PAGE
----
Monday, October 28, 2013 by Michael Kanin

Fleet Services says it needs more staff, bays to service vehicles

The head of the city’s Fleet Services Department told members on the Council Audit and Finance Committee last week that his department has numerous unmet needs, noting that department is short 60-80 repair bays for the city’s vehicles, including nearly 2,000 public safety vehicles.

 

“We have about 87 bays right now,” Gerry Calk told Council members. “Based on national standards…we need about 160.”

 

Calk said the city needs a new consolidated fleet services center, which could cost between $35 and $40 million. He noted that the upgrades had been an unmet need for some time.

 

Council Member Bill Spelman noted the obvious. “I understand why that is still an unmet need,” Spelman said.

 

In addition to the bays, Calk cited a 10 percent vacancy rate for technicians in his department. “One of the significant factors in all of this has been staffing problems,” Calk offered. “For the last year or so, we’ve had a 10 percent (vacancy rate) in our technicians. The technician skill-set has been identified in a number of national publications and industry publications as the second or third most difficult skill set in the country to hire behind registered nurse and commissioned sales person.”

 

The fleet department was one of those singled out as part of a budget-time debate over potential savings missed in vacancy reductions.

 

That news came as City Auditor Ken Mory unveiled an audit critical of fleet’s ability to keep up with repairs to vehicles belonging to the city’s various public safety services. “It has not fully implemented key elements related to quality and timeliness of repairs” for the city’s public safety vehicles, notes the audit. That situation, according to Mory “may impact Fleet’s ability to consistently provide quality and timely repair services to the City’s public safety departments.”

 

The audit includes city fleet statistics as compared to best practice figures. On average, according to the audit, Austin/Travis County Emergency Medical Service, Austin Fire Department, and Austin Police Department vehicles are available 91 percent of the time and face an average of 9 percent downtime. Best practices suggest those figures should be 95 percent and 5 percent, respectively.

 

Public safety preventative maintenance stats are worse. On average, timeliness of preventative maintenance is at 78 percent for those vehicles. Best practices put that figure at 95 percent.

 

Those numbers may be an illustration of what Mory’s office suggests is a problem with breakdown frequency. “While we could not identify specific breakdown targets, we observed that frequent breakdowns appear to be a problem for EMS and AFD,” according to the audit. “We estimated that out of the 389 EMS and AFD vehicles that were taken to the Fleet service centers for repairs related issues during our scope period, approximately 25 percent (or 97 of 389) vehicles were taken at least 31 times and up to 76 times each.”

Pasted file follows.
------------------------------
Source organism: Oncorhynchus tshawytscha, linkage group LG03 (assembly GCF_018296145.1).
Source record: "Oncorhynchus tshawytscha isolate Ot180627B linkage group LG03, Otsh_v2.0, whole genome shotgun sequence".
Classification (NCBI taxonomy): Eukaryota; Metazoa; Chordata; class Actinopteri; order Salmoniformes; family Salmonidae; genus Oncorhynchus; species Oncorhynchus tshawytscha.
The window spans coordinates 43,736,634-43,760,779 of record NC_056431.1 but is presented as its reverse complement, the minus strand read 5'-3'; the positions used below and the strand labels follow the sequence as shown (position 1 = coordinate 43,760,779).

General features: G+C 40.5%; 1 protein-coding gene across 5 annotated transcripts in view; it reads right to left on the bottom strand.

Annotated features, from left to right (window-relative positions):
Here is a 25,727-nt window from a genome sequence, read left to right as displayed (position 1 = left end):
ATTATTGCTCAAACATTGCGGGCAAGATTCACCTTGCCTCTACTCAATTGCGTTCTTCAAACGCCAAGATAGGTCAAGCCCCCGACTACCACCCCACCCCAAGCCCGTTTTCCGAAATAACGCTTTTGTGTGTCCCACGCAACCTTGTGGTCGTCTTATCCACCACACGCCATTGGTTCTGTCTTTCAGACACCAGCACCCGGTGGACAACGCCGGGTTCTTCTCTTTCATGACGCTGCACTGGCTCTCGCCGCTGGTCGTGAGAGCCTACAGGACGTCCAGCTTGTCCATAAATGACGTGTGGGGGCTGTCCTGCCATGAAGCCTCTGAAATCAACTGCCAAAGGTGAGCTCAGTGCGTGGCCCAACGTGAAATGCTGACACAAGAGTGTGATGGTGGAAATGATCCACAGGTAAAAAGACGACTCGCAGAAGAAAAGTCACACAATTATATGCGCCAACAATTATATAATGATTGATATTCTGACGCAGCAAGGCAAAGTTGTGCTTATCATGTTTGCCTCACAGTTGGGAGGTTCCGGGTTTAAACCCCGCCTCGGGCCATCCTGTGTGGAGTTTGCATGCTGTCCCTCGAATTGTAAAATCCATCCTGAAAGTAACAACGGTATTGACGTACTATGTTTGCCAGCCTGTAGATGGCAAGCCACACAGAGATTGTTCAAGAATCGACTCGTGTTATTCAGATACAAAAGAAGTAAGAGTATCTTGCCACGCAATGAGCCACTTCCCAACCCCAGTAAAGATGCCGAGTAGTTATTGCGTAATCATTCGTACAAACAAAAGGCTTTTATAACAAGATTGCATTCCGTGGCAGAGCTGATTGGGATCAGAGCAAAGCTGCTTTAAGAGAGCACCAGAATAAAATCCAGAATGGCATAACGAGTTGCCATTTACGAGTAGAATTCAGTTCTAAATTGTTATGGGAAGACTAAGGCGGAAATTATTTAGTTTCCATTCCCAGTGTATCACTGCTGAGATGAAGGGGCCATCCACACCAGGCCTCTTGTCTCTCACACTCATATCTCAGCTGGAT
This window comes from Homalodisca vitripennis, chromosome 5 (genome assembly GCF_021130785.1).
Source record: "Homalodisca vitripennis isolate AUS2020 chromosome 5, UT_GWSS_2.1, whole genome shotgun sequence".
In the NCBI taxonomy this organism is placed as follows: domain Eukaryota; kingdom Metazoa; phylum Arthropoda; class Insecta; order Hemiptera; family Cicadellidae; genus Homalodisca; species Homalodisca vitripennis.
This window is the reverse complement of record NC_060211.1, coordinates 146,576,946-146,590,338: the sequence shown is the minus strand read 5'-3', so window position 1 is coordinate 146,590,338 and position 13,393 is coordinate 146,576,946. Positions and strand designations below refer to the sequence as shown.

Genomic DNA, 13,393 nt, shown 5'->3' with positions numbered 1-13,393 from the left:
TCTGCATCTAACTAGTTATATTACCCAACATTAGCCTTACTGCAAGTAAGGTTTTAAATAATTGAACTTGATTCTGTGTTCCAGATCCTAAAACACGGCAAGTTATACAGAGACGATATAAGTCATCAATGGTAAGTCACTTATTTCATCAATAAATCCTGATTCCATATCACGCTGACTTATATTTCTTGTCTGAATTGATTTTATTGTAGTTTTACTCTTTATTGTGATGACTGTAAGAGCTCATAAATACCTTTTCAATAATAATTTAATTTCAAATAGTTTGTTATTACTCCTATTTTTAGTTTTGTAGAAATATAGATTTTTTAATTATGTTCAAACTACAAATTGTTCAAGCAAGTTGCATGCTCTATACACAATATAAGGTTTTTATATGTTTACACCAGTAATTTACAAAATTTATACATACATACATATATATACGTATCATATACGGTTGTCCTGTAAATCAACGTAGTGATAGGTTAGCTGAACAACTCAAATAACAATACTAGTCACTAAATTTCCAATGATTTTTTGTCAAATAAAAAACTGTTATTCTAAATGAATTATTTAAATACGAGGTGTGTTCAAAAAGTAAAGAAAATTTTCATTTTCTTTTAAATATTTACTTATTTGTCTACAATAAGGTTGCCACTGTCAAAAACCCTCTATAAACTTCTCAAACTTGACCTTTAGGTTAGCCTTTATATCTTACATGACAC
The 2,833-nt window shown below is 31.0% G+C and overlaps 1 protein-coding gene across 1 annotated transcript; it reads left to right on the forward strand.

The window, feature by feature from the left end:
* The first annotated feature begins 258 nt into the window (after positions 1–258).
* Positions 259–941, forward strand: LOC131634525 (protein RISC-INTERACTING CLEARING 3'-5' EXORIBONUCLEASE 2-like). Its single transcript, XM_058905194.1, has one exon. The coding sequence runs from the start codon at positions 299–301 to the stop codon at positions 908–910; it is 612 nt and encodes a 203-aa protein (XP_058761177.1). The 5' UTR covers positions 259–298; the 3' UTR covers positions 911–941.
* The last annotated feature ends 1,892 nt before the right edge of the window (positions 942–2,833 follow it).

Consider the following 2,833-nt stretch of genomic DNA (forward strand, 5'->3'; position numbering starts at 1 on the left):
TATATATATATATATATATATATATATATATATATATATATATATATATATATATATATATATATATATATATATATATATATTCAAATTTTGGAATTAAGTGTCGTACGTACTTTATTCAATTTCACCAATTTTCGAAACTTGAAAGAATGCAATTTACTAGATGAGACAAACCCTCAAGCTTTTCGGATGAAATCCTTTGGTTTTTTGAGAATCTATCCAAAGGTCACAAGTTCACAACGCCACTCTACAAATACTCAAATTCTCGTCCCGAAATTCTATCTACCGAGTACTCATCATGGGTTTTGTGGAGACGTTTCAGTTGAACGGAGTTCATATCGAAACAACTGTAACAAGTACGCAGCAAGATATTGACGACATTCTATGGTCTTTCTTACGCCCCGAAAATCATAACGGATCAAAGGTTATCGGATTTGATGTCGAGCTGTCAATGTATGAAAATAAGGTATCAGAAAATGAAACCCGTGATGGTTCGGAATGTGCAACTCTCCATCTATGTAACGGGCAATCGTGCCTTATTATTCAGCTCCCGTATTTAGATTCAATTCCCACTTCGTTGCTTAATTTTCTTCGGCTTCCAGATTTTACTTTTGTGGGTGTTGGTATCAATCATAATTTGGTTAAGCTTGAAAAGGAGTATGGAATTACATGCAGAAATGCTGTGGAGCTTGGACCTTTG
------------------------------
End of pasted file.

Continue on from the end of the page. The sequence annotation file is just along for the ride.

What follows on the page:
The audit also notes: “Per best practices, along with downtime, breakdown is one of the factors that reflects the overall management of the maintenance operation and the quality of repair work done. A high level of breakdowns may be a symptom of maintenance problems. Based on our review, Fleet is not consistently performing preventative maintenance on public safety vehicles in accordance with established schedules.”

 

The auditor’s report observes a potential connection between “pressure to minimize the time a public safety vehicle is unavailable for service” and the fact that “less importance may be given to other activities such as qualitative reviews that identify areas that need improvement.”

 

“The main focus of (Fleet),” continues the audit, “is on ‘getting vehicles back on the road.’” The audit cites interviews with Fleet management and staff as the source of that information.

 

In a written response to the audit, Calk suggests that a quality assurance program implemented in January may not have yet had enough time to take effect.

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Key Players & Topics In This Article

Austin City Council Audit and Finance Committee: a sub-group of the Austin City Council. It's members are charged with oversight of city fiscal operations and anything that falls under the purview of the Office of the City Auditor.

Austin Fire Department: firefighters who serve residents inside Austin city limits.

Austin Police Department: the law enforcement entity for the City of Austin.

Austin/Travis County EMS: The Emergency Medical Service for Austin and Travis County. Co-managed by the City of Austin and Travis county.

Office of the City Auditor: This city department is created by the city's charter in order to establish and ensure "accountability transparency, and a culture of continuous improvement in city operations."

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